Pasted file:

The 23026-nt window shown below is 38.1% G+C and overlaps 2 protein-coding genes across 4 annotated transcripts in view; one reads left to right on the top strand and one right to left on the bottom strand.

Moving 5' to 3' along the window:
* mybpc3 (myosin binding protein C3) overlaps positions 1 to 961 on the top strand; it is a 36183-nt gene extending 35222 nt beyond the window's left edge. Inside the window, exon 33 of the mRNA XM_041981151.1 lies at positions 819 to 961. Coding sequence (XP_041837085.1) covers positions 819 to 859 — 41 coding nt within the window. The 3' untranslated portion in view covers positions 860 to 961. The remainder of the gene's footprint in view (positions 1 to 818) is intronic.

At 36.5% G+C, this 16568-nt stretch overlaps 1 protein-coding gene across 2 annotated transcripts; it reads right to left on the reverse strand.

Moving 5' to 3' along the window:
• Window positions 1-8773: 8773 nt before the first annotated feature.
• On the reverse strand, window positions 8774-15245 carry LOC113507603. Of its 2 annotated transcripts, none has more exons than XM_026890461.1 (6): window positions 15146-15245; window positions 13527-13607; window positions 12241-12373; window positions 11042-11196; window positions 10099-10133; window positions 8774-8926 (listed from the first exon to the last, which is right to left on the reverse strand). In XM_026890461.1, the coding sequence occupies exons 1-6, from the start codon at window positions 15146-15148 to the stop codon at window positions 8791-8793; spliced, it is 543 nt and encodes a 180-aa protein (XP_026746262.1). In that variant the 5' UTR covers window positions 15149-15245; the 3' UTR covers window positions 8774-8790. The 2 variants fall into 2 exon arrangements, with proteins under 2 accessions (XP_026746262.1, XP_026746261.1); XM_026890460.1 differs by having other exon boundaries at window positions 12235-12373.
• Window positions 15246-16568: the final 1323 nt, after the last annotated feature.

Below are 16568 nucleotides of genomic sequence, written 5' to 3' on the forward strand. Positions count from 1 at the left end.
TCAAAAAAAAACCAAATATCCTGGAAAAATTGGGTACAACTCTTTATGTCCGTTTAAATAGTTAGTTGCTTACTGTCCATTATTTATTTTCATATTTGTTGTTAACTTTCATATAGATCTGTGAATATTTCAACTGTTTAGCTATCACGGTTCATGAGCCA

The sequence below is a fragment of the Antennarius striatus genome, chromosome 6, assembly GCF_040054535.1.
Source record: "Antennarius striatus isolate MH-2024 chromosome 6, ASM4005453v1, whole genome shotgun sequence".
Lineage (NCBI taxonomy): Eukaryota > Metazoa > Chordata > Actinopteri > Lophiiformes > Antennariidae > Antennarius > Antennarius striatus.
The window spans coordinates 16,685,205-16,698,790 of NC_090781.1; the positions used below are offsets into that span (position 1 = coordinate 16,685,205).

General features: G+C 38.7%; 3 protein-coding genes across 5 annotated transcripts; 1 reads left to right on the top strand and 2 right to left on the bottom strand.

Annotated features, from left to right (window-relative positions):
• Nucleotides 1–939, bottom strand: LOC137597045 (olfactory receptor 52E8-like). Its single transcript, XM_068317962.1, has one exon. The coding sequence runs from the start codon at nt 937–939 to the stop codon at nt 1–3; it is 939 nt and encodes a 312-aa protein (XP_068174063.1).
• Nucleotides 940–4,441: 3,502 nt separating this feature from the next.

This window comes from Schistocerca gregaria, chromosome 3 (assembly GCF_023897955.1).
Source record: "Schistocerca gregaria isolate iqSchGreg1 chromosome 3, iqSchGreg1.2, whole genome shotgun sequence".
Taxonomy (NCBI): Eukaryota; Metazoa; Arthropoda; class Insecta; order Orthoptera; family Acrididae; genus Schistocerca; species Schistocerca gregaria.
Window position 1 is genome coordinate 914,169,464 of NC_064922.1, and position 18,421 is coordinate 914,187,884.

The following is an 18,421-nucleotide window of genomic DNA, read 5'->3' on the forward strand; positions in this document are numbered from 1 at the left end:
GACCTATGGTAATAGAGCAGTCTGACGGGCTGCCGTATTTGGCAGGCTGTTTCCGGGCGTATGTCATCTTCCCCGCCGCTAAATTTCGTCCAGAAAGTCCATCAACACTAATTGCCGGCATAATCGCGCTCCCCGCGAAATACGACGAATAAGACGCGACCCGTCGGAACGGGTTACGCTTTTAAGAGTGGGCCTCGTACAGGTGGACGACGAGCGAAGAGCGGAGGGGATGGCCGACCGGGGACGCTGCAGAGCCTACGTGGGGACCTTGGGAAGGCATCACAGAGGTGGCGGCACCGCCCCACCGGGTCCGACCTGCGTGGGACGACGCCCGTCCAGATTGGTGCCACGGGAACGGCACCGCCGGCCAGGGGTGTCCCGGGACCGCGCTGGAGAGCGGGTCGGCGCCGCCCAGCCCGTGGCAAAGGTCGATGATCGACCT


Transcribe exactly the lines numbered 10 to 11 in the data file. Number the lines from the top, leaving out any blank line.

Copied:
TCAAAAAAAAACCAAATATCCTGGAAAAATTGGGTACAACTCTTTATGTCCGTTTAAATAGTTAGTTGCTTACTGTCCATTATTTATTTTCATATTTGTTGTTAACTTTCATATAGATCTGTGAATATTTCAACTGTTTAGCTATCACGGTTCATGAGCCA

The sequence below is a fragment of the Antennarius striatus genome, chromosome 6, assembly GCF_040054535.1.